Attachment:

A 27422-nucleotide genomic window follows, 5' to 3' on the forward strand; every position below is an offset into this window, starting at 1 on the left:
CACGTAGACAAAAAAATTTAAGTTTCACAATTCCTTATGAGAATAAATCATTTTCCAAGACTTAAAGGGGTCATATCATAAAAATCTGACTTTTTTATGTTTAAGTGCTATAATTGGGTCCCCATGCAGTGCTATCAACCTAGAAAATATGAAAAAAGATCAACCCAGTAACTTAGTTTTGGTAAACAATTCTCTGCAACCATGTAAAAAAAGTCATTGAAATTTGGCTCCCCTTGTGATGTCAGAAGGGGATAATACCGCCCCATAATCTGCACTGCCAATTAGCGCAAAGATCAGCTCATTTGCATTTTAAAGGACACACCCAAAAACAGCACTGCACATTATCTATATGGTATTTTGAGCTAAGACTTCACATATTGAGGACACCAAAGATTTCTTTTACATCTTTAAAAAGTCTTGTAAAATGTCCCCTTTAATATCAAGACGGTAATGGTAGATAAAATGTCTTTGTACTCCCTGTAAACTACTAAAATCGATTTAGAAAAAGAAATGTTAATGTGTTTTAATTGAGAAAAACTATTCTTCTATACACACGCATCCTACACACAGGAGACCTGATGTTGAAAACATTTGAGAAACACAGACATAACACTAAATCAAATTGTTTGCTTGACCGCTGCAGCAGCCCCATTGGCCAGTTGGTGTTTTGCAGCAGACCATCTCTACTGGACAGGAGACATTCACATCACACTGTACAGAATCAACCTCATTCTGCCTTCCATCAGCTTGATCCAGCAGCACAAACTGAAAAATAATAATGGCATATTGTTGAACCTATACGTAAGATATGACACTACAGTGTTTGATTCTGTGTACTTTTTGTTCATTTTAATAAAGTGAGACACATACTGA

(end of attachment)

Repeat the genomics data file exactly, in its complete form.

A 27422-nucleotide genomic window follows, 5' to 3' on the forward strand; every position below is an offset into this window, starting at 1 on the left:
CACGTAGACAAAAAAATTTAAGTTTCACAATTCCTTATGAGAATAAATCATTTTCCAAGACTTAAAGGGGTCATATCATAAAAATCTGACTTTTTTATGTTTAAGTGCTATAATTGGGTCCCCATGCAGTGCTATCAACCTAGAAAATATGAAAAAAGATCAACCCAGTAACTTAGTTTTGGTAAACAATTCTCTGCAACCATGTAAAAAAAGTCATTGAAATTTGGCTCCCCTTGTGATGTCAGAAGGGGATAATACCGCCCCATAATCTGCACTGCCAATTAGCGCAAAGATCAGCTCATTTGCATTTTAAAGGACACACCCAAAAACAGCACTGCACATTATCTATATGGTATTTTGAGCTAAGACTTCACATATTGAGGACACCAAAGATTTCTTTTACATCTTTAAAAAGTCTTGTAAAATGTCCCCTTTAATATCAAGACGGTAATGGTAGATAAAATGTCTTTGTACTCCCTGTAAACTACTAAAATCGATTTAGAAAAAGAAATGTTAATGTGTTTTAATTGAGAAAAACTATTCTTCTATACACACGCATCCTACACACAGGAGACCTGATGTTGAAAACATTTGAGAAACACAGACATAACACTAAATCAAATTGTTTGCTTGACCGCTGCAGCAGCCCCATTGGCCAGTTGGTGTTTTGCAGCAGACCATCTCTACTGGACAGGAGACATTCACATCACACTGTACAGAATCAACCTCATTCTGCCTTCCATCAGCTTGATCCAGCAGCACAAACTGAAAAATAATAATGGCATATTGTTGAACCTATACGTAAGATATGACACTACAGTGTTTGATTCTGTGTACTTTTTGTTCATTTTAATAAAGTGAGACACATACTGA